London Stock Exchange-Deutsche Börse Merger Suffers Potentially Terminal Setback

LSEG refuses European Commission’s antitrust demand to sell stake in Italian platform MTS, placing proposed merger in jeopardy.

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The proposed merger between LSEG and Deutsche Börse was first confirmed in February 2016 but has suffered numerous setbacks since.

The proposed merger between European exchange groups the London Stock Exchange (LSEG) and Deutsche Börse has been thrown into serious doubt after LSEG rejected the European Commission’s demands that it divest its majority stake in Italian government bond trading platform, MTS.

In a statement released on February 26, LSEG said it “could not commit” to a divestment of MTS, a regulated electronic trading platform for European wholesale government bonds and other fixed-income securities.

The European Commission had made the divestment recommendation in mid-February in conjunction with a previous requirement that LSEG sell its stake in French clearing house LCH SA. A deal to sell LCH SA to European exchange rival Euronext was announced in January this year.

“The LSEG board believes that it is highly unlikely that a sale of MTS could be satisfactorily achieved, even if LSEG were to give the commitment,” said LSEG’s statement. “Moreover, the LSEG board believes the offer of such a remedy would jeopardize LSEG’s critically important relationships with these regulators and be detrimental to LSEG’s ongoing businesses in Italy and the combined group, were the merger to complete.”

LSEG has said that it will not propose a remedy to the European Commission’s demand and therefore “believes that the Commission is unlikely to provide clearance for the merger” with Deutsche Börse, but will continue its efforts to implement the deal.

A combined LSEG-Deutsche Börse entity would possess the clout to rival international exchange rivals such as Intercontinental Exchange (ICE) and CME Group in the US, but has met with continued resistance from European regulators and competitors, fearing the creation of a European exchange monopoly. The UK’s decision to leave the European Union also created tension between the two exchanges as to where the combined group’s headquarters would be located.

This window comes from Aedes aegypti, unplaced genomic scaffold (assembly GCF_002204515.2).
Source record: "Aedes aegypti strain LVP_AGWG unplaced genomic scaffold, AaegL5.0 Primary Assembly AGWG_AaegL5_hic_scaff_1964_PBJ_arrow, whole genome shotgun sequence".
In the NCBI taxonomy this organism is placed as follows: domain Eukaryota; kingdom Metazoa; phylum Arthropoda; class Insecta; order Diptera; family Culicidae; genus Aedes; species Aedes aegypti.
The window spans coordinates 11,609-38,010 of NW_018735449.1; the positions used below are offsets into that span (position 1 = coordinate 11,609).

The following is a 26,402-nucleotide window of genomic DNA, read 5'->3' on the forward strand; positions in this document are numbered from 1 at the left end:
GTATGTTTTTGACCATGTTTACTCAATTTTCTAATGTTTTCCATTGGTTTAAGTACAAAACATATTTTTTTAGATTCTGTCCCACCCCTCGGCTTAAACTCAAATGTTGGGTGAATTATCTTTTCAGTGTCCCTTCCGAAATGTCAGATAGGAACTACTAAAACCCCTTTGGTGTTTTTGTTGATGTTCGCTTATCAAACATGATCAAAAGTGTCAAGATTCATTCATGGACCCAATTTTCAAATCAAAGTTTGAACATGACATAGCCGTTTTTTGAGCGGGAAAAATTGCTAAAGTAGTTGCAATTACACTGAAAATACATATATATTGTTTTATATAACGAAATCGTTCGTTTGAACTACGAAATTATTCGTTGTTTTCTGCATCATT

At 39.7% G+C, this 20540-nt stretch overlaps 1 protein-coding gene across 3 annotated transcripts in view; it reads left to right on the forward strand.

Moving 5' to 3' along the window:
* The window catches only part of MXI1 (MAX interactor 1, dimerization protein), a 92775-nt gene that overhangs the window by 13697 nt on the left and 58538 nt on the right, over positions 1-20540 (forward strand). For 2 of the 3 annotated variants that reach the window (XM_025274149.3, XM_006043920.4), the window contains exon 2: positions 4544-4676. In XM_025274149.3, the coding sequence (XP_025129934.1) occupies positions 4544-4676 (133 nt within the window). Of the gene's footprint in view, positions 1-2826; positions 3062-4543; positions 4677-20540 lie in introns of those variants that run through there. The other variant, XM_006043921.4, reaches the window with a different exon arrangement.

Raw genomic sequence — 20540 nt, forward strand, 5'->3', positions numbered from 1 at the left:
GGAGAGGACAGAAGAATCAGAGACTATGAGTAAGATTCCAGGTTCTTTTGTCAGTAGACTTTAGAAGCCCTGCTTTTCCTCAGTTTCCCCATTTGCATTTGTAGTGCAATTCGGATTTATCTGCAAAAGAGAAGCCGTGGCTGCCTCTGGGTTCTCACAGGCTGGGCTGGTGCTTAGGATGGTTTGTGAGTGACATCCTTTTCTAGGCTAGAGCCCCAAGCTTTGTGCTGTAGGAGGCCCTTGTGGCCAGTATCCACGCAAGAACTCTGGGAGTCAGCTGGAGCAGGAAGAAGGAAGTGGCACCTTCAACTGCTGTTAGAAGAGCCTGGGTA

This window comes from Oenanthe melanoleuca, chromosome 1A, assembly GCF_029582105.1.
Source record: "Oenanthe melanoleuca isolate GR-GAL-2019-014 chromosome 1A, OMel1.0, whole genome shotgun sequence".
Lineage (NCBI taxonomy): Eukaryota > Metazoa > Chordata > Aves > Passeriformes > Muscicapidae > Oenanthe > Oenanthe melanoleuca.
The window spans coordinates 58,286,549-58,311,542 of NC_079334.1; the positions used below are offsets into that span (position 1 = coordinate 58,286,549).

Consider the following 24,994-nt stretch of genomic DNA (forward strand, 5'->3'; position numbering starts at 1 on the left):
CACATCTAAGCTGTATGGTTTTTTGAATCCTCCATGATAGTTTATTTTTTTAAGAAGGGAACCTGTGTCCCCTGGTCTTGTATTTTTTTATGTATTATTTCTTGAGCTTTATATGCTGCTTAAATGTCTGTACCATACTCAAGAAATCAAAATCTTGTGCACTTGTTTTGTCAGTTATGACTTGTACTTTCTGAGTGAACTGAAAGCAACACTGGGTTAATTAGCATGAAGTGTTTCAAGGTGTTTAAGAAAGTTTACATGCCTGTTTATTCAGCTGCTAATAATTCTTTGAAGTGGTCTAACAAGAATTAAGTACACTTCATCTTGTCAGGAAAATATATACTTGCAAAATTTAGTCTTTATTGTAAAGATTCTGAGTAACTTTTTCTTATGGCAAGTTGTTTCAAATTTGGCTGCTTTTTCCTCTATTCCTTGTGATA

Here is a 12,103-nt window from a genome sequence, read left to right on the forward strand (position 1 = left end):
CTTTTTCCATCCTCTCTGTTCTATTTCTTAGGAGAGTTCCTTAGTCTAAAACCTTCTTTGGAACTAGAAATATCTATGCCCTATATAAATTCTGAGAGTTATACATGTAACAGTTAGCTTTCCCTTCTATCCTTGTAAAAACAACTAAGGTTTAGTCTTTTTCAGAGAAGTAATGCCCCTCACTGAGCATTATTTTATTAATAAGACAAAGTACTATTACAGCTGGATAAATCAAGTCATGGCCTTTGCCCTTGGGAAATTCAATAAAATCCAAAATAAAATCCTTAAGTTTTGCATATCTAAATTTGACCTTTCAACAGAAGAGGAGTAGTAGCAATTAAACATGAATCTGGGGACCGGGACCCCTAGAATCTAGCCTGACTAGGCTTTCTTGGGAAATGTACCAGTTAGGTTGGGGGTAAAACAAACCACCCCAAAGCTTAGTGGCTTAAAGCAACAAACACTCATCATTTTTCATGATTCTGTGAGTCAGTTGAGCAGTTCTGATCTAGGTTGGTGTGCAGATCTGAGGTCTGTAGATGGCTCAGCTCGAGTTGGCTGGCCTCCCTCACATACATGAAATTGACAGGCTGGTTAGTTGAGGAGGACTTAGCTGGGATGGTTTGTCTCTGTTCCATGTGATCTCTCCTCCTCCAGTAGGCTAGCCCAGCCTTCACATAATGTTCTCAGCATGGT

By rejecting the European Commission’s antitrust demand, LSEG looks to have walked away from the proposed merger, despite insisting that it would continue to look for ways to push ahead with the merger and remains convinced of its “strategic benefits.”

However, LSEG was also bullish on its own prospects should the merger collapse, saying in the statement that it is “highly confident in the strength of LSEG’s business, strategy and prospects on a standalone basis” and expects to report “strong progress across all business areas” within its preliminary year end results on March 3.

Should LSEG officially withdraw its interest in the merger, the path may be open for non-European rivals to make an approach for either group; in March last year, a statement from ICE announced the possibility of a counter bid for LSEG, although no formal offer was made.

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